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March 10, 2019

Buying Supplemental Health Insurance after Cancer: What You Need to Know

supplemental health insurance after cancer

Cancer shows no favoritism, and can be a devastating disease, both physically and to your family’s finances. If you’ve had cancer, you know you needed to focus not only on treatment, but also on what your insurance did and did not cover, and on what you were responsible for paying.

If you had a supplemental cancer insurance policy, it may have been beneficial in covering the costs your primary health insurance did not cover. Supplemental cancer insurance can pay a lump sum benefit or pay benefits that cover certain costs associated with the illness, depending on the policy.

The most appealing feature of a cancer insurance policy is the support it provides to help assist with certain costs that would otherwise be out-of-pocket. These policies can help cover costs such as transportation, meals, home health care, loss of income, and extra child care – expenses that may not be covered by original health care, but the extra financial cushion makes all the difference.

Supplemental cancer insurance is one of those things that may be a good idea to purchase while you’re healthy, because once cancer strikes, it’s most likely not an option anymore. According to verywellhealth.com, “To be eligible for cancer insurance, you usually cannot have a pre-existing condition that predisposes you to cancer,” and “in most cases, people who have previously been diagnosed and treated for cancer are also ineligible”1.

If you are not eligible for a supplemental cancer policy because of a previous cancer diagnosis, there may be a few options you could explore that don’t involve insurance.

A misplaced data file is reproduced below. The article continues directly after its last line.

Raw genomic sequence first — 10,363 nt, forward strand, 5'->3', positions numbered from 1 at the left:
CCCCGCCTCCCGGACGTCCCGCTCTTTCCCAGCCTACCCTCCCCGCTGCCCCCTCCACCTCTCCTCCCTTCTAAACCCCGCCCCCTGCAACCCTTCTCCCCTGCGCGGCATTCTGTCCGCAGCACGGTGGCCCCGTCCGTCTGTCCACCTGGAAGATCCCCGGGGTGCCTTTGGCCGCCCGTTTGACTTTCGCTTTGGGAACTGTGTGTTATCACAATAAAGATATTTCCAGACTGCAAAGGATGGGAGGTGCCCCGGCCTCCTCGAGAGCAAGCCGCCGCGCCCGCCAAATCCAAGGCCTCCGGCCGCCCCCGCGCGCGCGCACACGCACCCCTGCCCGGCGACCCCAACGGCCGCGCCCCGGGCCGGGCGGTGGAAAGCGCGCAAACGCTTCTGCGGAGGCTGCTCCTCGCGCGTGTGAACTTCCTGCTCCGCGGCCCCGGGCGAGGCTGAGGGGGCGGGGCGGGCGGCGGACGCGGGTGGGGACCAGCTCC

Primary health insurance usually covers the most common cancers. While it may not give you a cash benefit or help with the out-of-pocket expenses, it is still good to have in case your cancer regresses.


If your primary insurance covers cancer, but not the out-of-pocket expenses, you can rely on your savings fund to help cover those costs should you need to. Constantly contributing to your savings can help you protect your financial future.


Disability insurance is different from health insurance. You (or your employer) pay the premiums to keep the policy in effect. Should you become unable to work and you meet the policy’s definition of disabled, the policy can pay you for the time you’re unable to stream an income. The American Cancer Society states, “This type of policy often replaces 60% to 70% of income.”


According to goodlifeprotection.com, you may be able to purchase life insurance. For individuals who have had cancer, “The options are limited and are different than your typical traditional term or permanent whole life insurance policy; however, if you have been in remission for a while, you may have more options than you think when it comes to purchasing a life insurance policy”2.

If you have any questions about what insurance options are available to you and what’s the best choice for you, contact a financial advisor or a licensed insurance Agent.

  1. How to Decide If Cancer Insurance Is Worth the Cost
  2. Life Insurance for Cancer Patients and Current Cancer SurvivorsApril 18, 2019

Categories: Cancer Insurance, Insurance, Supplement Health Insurance

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